Spencer Williamson: Yes, the second hindrance, the other– the second tool they use is high patient copays. So they make the patient pay a big number outta pocket. Here's a scenario that played out many times. A patient goes into a pharmacy with her opioid prescription, and they go into the pharmacy with their life-saving product prescription.
Lesley Stahl: Co-prescribed.
Spencer Williamson: Co-prescribed. The opioid is prescribed, no problem, a very low co-pay. This gets blocked. The lifesaving product gets blocked.
That's because there were less expensive alternatives: the syringe and then the nasal spray. So, why didn't Kaleo just lower the price? Well, remember Todd Smith, the consultant? He advised them not to lower the price,
But to raise it, a lot. And try to work around the roadblocks put up by pharmacy benefit managers.
Under Smith's scheme, doctors, unhappy with excessive paperwork, are told to send prescriptions to specific pharmacies contracted to handle the forms for them. And these pharmacies mail the devices directly to the patient, making a trip to the drugstore unnecessary.
Kaleo, meanwhile, tries to get as much money out of the insurance companies as it can. But the heart of Smith's model is that while insurance companies are charged a lot, patients with commercial insurance are charged nothing. If your plan agrees to cover it, Kaleo pays your co-pay. And if your plan refuses, Kaleo will give you Evzio, 100% free.
Lesley Stahl: Are you saying that if your insurance company won't pay or they jack up the copay, that you'll pay? So patients don't pay anything?
Spencer Williamson: We will step in and make sure a patient pays nothing out-of-pocket. That's correct.
How can they afford that? The calculation is that even if only a handful of insurance companies agree to pay the high price, Kaleo would still rake in a lot of money, since it costs only about $80 to manufacture a pack of two.
Lesley Stahl: This whole idea was described to us as, and I'm quoting, "a legal shell game to bilk insurance companies."
Former Kaleo Employee 1: That's correct. Yes.
Lesley Stahl: And eventually, then, to bilk the rest of us. Don't we end up–
Former Kaleo Employee 2: Ultimately–
Former Kaleo Employee 1: It raises–the overall health care cost for everybody. You and I, paying our premiums, are the ones paying for it.
Former Kaleo Employee 2: If you think the insurance company's going to be (laughs) stuck with this bill in the long run? No!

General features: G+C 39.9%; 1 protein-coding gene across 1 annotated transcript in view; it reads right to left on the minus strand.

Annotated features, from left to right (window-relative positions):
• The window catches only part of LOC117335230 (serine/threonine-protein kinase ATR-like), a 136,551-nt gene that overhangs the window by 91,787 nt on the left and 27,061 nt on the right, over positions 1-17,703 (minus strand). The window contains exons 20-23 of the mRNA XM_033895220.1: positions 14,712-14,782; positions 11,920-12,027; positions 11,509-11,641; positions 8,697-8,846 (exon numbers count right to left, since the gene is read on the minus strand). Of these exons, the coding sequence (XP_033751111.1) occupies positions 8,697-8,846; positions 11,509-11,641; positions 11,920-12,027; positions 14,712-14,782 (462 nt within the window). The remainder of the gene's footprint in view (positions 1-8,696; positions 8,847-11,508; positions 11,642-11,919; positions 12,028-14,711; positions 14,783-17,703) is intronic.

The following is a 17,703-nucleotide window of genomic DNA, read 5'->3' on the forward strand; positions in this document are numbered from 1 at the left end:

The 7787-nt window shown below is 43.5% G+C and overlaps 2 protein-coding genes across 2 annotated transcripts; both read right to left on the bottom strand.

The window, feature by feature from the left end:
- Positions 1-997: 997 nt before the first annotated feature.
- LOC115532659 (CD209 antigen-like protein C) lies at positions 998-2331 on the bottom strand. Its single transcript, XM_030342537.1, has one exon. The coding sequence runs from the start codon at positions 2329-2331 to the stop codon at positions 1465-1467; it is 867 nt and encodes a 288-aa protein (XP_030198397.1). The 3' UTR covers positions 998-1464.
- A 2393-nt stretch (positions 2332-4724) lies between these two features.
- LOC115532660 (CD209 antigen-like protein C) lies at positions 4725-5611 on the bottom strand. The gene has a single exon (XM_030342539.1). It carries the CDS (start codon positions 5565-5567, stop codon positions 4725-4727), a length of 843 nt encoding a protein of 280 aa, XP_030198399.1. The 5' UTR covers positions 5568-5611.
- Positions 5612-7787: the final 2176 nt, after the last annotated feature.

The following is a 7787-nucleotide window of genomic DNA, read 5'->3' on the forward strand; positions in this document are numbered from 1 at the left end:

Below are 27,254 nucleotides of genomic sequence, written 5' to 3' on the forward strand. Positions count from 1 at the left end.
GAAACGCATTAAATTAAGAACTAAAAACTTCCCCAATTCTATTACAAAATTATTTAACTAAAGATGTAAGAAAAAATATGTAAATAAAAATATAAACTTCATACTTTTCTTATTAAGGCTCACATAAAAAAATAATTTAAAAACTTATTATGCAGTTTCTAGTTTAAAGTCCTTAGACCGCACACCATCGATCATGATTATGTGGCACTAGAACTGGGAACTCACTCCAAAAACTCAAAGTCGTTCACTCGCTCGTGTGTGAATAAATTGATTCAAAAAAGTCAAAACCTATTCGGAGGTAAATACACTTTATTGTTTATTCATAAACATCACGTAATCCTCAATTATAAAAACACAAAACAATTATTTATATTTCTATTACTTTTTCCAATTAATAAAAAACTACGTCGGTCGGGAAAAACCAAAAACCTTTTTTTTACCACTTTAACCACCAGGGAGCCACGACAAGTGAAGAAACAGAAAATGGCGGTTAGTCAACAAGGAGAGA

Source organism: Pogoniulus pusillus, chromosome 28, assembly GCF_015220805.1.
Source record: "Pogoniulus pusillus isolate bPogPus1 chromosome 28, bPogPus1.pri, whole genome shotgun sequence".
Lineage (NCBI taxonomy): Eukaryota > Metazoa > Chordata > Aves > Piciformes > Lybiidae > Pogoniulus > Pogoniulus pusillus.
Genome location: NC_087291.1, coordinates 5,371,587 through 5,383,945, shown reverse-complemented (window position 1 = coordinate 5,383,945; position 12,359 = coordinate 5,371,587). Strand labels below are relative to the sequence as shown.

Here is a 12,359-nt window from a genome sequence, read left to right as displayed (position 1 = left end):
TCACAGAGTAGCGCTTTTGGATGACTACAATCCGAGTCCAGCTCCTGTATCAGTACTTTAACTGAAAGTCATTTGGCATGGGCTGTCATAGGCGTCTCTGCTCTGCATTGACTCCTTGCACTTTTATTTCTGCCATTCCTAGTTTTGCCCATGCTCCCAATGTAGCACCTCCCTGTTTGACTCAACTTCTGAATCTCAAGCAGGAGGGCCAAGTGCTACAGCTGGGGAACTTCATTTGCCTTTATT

You and I are stuck with the bill in another way: as taxpayers. Turns out the bulk of Kaleo's revenue for Evzio comes not from commercial insurance companies, but from Medicare.
This report by the Senate Permanent Subcommittee on Investigations led by Senators Rob Portman and Tom Carper, details how Kaleo made sure that doctors signed forms for Medicare patients, "…indicating that Evzio was medically necessary…" With that language Medicare has essentially no choice but to cover the device at near full price.
That resulted in, "more than $142 million in charges to taxpayers in just the last four years." The report says Kaleo, "…not only exploits a country in the middle of an opiod crisis, but also American taxpayers…" Accusations Kaleo denies.
Lesley Stahl: And you make a profit. You make a profit?
Spencer Williamson: So, we've actually lost money in our first four years of bringing this product to the market. The good news is we're saving lives. More people have access to this product.
Lesley Stahl: Why are you doing it if you're not making a profit?
Spencer Williamson: We're moving in a direction with a model that continues to evolve.
It seems to be "evolving" in the direction of scrapping the high-price plan altogether. Whether it's because the model failed to produce a profit or because they're under Senate investigation for, as the report lays out: exploiting Medicare. Williamson took the opportunity of our interview to make this offer.
Spencer Williamson: We want to reach out to all middlemen, all insurance companies to say, "We will lower this price to less than the original $575 if you will make sure that when a physician decides a patient is at risk, they can get it and they can afford it."
Lesley Stahl: But all the insurance companies have to agree for you to get there.
Spencer Williamson: We will work with one insurance company at a time.
Lesley Stahl: Have you done it yet?
Spencer Williamson: We have started those conversations. But I'm announcing it on 60 Minutes that our hands are out to offer this price for less than $575 as long as patients won't be blocked when they need it.
To see part one of 60 Minutes' report on naloxone, click here.
Produced by Shachar Bar-On.